For a lot of people, the question of a national or cultural identity is not only relatively straight forward but incredibly empowering. For others, it can be paralyzing.
For someone like Will Fox, who was born in Houston, Texas, but grew up in Nigeria, London and Paris before moving to Boston for his college years, the question is utterly restrictive.
"I sound American, I look American, but when people would ask me where I'm from.... It was constantly challenging who I was -- and if I was able to put myself in a box," Fox told me over the phone earlier this month.
"I had an identity crisis growing up," he said.
While Fox is now a Los Angeles-based dream-folk troubadour á la Andy Shauf and Cass McCombs, he spent more than two decades lying to himself about that inevitability.
"Paris, I ended up being there for high school, where I really delved into playing guitar and opened up my mind about things. I was into stuff other kids weren't -- fingerpicking instead of just like playing in rock bands," Fox said.
"I never really thought that music was going to be my passion. I never thought that I could do what the people that I loved did. I thought those were two separate worlds. They were gods and geniuses, and I was just a human. But as you get older, you realize that Bob Dylan is just a dude," he added.
"I realized that I was a little bit confused about what I wanted to do in life. I studied music in college, and I didn't do very well. I realized for years I was lying to myself about not wanting to be a musician. I wanted to be a songwriter; I wanted to do the things that helped me throughout my life. I've found my home in music; I care deeply about the identity of my music -- it absolutely is my outlet," Fox explained.
His new album, "Which Way," out July 12, is a coming-to-terms with that sort of destiny realization, meaning there's been myriad bumps along the way, and there's still no certainty about it being the right decision.
"I was in a relationship at the time, my first kind of real relationship -- puppy love and all that. We probably dated for about two years, two and a half years -- I was driving as a Lyft driver and in and out of service industry jobs. Zero schedule started to take a turn on me -- she was wanting to think about the future more. The irony is there was an opportunity for me to go to Virginia and work at a gristmill, a wheat mill, down the street from where my mom and dad had built a house to retire. All my dad wanted was to go back to Virginia and retire looking over the Blue Ridge Mountains, and he fulfilled that dream -- but found out he had leukemia five days before [retirement]," Fox said.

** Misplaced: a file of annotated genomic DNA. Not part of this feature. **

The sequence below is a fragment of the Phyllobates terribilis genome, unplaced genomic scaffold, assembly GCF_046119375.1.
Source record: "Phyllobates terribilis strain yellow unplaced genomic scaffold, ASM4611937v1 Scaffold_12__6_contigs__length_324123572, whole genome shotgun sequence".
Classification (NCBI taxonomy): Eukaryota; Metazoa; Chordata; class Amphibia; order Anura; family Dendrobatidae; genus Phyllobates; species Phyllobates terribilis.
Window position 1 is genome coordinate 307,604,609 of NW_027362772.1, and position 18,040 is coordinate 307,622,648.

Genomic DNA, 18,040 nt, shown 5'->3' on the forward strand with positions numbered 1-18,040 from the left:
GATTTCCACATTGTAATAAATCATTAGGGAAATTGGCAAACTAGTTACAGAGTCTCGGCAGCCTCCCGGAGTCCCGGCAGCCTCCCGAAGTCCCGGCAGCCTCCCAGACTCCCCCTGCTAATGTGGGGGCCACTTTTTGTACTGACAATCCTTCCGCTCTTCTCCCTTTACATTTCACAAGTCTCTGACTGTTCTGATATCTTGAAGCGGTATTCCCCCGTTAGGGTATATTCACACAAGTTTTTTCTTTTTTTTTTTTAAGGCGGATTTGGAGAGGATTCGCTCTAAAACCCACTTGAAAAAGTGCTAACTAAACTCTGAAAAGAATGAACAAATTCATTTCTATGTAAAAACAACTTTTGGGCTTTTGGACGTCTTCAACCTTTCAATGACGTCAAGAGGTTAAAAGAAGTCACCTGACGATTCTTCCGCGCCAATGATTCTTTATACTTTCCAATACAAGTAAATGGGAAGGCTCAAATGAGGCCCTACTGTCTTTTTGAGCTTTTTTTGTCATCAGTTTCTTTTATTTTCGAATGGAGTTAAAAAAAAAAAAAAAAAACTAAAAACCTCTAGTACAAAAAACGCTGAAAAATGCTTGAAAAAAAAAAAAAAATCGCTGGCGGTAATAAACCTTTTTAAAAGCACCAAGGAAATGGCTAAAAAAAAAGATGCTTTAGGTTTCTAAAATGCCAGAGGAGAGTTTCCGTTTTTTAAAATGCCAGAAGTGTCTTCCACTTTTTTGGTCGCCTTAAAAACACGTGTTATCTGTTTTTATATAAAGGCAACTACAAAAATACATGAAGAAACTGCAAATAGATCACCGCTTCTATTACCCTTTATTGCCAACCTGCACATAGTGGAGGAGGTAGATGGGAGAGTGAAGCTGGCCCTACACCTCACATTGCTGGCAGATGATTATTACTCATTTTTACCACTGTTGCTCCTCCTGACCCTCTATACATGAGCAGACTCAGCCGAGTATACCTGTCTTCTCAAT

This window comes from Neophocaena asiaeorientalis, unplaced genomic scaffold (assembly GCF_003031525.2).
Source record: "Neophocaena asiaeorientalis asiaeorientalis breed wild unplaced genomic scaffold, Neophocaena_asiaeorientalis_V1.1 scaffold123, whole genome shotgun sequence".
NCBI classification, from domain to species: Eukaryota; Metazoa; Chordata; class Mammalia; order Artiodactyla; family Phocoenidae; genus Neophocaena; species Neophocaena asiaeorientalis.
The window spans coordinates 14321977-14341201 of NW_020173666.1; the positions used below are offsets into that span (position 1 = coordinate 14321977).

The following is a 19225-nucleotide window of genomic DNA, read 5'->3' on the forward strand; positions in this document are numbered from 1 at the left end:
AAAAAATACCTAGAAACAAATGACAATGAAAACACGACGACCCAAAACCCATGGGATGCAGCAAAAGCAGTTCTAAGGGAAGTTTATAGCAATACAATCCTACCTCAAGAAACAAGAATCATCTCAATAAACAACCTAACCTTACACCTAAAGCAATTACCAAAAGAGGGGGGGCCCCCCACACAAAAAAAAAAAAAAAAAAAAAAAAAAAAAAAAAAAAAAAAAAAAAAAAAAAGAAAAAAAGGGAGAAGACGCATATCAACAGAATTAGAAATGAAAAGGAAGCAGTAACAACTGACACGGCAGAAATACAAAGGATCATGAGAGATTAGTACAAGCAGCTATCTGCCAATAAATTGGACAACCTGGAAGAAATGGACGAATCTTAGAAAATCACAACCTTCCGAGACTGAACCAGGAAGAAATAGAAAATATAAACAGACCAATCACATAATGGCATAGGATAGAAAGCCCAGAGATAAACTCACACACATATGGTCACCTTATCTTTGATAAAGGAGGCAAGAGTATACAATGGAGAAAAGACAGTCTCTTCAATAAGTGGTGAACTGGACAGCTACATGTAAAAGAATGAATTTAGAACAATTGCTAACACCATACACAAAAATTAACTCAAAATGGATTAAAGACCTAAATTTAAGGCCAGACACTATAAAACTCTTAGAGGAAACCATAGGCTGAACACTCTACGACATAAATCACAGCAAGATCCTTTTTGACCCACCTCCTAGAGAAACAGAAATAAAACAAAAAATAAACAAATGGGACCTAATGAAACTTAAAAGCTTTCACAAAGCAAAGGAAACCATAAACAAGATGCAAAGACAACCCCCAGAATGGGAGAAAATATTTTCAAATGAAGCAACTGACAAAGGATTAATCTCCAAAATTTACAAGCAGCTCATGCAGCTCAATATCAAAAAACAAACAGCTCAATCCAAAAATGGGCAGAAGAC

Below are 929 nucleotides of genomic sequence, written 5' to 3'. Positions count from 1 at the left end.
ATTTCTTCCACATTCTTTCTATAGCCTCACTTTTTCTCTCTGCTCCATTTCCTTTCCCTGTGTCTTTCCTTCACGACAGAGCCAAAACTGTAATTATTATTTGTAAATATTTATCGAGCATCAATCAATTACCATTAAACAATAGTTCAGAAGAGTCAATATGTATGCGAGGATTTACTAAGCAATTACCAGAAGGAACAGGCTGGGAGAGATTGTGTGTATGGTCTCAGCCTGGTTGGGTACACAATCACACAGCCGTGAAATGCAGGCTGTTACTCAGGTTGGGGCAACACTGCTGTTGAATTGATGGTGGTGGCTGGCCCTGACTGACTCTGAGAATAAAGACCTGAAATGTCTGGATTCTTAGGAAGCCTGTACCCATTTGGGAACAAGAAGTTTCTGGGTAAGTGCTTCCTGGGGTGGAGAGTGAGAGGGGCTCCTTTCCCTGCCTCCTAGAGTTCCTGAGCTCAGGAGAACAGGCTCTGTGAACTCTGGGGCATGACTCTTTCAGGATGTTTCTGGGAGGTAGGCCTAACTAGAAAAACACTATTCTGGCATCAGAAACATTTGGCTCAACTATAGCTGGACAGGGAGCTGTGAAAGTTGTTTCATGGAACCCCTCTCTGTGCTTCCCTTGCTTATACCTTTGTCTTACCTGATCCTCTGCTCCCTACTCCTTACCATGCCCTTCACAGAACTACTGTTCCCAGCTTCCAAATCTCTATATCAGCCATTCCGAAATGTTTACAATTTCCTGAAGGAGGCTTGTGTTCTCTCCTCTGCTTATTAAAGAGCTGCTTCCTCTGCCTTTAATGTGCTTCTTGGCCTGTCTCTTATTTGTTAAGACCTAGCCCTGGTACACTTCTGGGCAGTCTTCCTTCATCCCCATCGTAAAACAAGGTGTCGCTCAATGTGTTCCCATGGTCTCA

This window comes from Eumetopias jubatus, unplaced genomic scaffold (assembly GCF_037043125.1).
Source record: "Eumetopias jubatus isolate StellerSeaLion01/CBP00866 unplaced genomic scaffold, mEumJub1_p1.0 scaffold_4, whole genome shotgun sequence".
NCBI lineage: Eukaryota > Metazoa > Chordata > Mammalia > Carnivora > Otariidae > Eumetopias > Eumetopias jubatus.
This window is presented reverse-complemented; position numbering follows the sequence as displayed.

"I thought it wasn't going to happen; it's the first time I ever felt the fragility of life. I felt like I finally had what I needed to write about to make me feel better -- try to make something of it, try to.... "Morning in LA" and "Wild Mint" are about that," he added.
After working at the gristmill for three weeks, Fox realized he had to break up with his girlfriend. He realized she was willing to drop everything and move to rural Virginia for him, and that scared him. That unconditional allegiance freaked him out, and he realized he wasn't in the same place as she was, that it was only fair to end things.
"'Which Way' -- the decisions that you make at any time, in your mid-20s, when you're still becoming an adult and dealing with loss and hardship and love and heartbreak. How do you pick yourself up and which way do you go?" Fox asked.
"I went home to Virginia last year when we were thinking about album art and what to do. I was going through these photos of the day that my dad was going around Virginia with his dad looking for plots of land to buy. This photo [the album art photo] is on the one [plot of land] that they looked at before the one they live on now," he said.
Fox's father survived his leukemia, and he and Fox's mother live on that unseen plot of land in Virginia, overlooking the Blue Ridge Mountains.
Rutger Ansley Rosenborg has been with NBC SoundDiego since 2016. Find out more here.